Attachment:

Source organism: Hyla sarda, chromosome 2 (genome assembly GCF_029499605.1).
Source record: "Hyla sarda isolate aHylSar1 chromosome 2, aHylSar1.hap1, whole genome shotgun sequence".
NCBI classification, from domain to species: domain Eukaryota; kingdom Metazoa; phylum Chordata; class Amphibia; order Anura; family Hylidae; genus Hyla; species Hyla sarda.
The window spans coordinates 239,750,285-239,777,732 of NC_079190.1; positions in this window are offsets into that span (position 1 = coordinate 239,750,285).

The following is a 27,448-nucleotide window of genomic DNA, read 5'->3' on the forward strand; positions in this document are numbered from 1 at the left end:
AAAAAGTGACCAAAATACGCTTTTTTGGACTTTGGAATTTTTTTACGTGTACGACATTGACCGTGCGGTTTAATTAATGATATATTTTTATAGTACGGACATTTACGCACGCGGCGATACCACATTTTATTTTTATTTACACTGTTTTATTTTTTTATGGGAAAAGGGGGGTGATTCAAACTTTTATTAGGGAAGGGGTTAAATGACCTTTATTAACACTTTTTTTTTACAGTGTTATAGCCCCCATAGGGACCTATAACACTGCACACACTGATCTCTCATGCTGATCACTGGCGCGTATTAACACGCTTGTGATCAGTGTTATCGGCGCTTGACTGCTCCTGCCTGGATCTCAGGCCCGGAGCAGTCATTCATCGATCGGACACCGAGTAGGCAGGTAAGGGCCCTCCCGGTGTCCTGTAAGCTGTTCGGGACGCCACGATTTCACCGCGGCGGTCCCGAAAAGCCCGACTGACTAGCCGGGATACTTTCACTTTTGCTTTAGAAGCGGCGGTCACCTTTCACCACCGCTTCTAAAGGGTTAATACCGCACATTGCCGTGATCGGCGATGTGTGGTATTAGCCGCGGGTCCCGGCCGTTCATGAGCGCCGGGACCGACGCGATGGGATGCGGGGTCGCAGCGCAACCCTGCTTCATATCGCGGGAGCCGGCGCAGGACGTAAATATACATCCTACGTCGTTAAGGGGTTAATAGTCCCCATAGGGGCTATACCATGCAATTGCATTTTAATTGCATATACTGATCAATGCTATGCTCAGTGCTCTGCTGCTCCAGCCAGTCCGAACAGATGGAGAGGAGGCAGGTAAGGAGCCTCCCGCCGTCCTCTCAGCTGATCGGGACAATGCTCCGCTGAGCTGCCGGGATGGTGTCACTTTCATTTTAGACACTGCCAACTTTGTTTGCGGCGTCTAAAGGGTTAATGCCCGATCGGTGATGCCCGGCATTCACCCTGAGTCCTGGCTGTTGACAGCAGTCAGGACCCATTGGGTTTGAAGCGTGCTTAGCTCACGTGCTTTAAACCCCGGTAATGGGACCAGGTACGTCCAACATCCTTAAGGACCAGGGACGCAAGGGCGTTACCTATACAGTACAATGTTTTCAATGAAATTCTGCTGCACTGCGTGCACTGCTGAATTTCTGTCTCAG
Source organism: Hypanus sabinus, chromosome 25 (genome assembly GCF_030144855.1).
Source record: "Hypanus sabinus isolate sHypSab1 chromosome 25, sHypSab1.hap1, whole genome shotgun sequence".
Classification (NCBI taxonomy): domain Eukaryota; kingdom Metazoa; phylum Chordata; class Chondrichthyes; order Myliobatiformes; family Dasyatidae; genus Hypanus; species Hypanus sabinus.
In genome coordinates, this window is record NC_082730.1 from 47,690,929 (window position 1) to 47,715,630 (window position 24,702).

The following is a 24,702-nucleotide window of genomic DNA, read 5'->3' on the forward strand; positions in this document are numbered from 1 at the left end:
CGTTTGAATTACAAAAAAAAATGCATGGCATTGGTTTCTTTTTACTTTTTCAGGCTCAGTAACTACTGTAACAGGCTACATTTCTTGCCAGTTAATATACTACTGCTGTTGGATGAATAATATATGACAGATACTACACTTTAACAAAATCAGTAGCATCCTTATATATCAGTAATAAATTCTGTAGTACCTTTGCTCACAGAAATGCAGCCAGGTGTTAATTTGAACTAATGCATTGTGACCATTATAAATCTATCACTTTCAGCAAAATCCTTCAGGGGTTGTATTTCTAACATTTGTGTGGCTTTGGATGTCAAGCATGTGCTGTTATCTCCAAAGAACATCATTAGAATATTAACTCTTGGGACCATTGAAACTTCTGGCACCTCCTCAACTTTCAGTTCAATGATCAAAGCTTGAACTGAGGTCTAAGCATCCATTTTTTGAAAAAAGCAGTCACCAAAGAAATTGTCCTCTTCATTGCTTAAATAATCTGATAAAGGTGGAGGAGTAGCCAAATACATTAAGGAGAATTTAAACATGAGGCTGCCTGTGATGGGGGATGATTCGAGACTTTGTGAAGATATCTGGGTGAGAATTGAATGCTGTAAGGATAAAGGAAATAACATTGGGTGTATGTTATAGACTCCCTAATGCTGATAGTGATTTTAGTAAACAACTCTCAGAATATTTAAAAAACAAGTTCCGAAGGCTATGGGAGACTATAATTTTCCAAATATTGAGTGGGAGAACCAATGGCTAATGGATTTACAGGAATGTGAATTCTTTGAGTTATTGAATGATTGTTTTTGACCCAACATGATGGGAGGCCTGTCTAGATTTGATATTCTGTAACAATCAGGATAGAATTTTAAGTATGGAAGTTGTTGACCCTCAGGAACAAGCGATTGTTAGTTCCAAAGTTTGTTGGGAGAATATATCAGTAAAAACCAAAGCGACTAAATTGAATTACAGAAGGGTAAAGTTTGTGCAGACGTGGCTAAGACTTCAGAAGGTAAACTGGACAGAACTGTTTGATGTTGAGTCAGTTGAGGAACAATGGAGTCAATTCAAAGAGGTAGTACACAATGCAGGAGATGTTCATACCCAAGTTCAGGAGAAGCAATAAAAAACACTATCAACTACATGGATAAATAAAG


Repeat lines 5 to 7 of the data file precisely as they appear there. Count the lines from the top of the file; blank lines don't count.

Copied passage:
The following is a 27,448-nucleotide window of genomic DNA, read 5'->3' on the forward strand; positions in this document are numbered from 1 at the left end:
AAAAAGTGACCAAAATACGCTTTTTTGGACTTTGGAATTTTTTTACGTGTACGACATTGACCGTGCGGTTTAATTAATGATATATTTTTATAGTACGGACATTTACGCACGCGGCGATACCACATTTTATTTTTATTTACACTGTTTTATTTTTTTATGGGAAAAGGGGGGTGATTCAAACTTTTATTAGGGAAGGGGTTAAATGACCTTTATTAACACTTTTTTTTTACAGTGTTATAGCCCCCATAGGGACCTATAACACTGCACACACTGATCTCTCATGCTGATCACTGGCGCGTATTAACACGCTTGTGATCAGTGTTATCGGCGCTTGACTGCTCCTGCCTGGATCTCAGGCCCGGAGCAGTCATTCATCGATCGGACACCGAGTAGGCAGGTAAGGGCCCTCCCGGTGTCCTGTAAGCTGTTCGGGACGCCACGATTTCACCGCGGCGGTCCCGAAAAGCCCGACTGACTAGCCGGGATACTTTCACTTTTGCTTTAGAAGCGGCGGTCACCTTTCACCACCGCTTCTAAAGGGTTAATACCGCACATTGCCGTGATCGGCGATGTGTGGTATTAGCCGCGGGTCCCGGCCGTTCATGAGCGCCGGGACCGACGCGATGGGATGCGGGGTCGCAGCGCAACCCTGCTTCATATCGCGGGAGCCGGCGCAGGACGTAAATATACATCCTACGTCGTTAAGGGGTTAATAGTCCCCATAGGGGCTATACCATGCAATTGCATTTTAATTGCATATACTGATCAATGCTATGCTCAGTGCTCTGCTGCTCCAGCCAGTCCGAACAGATGGAGAGGAGGCAGGTAAGGAGCCTCCCGCCGTCCTCTCAGCTGATCGGGACAATGCTCCGCTGAGCTGCCGGGATGGTGTCACTTTCATTTTAGACACTGCCAACTTTGTTTGCGGCGTCTAAAGGGTTAATGCCCGATCGGTGATGCCCGGCATTCACCCTGAGTCCTGGCTGTTGACAGCAGTCAGGACCCATTGGGTTTGAAGCGTGCTTAGCTCACGTGCTTTAAACCCCGGTAATGGGACCAGGTACGTCCAACATCCTTAAGGACCAGGGACGCAAGGGCGTTACCTATACAGTACAATGTTTTCAATGAAATTCTGCTGCACTGCGTGCACTGCTGAATTTCTGTCTCAG
Source organism: Hypanus sabinus, chromosome 25 (genome assembly GCF_030144855.1).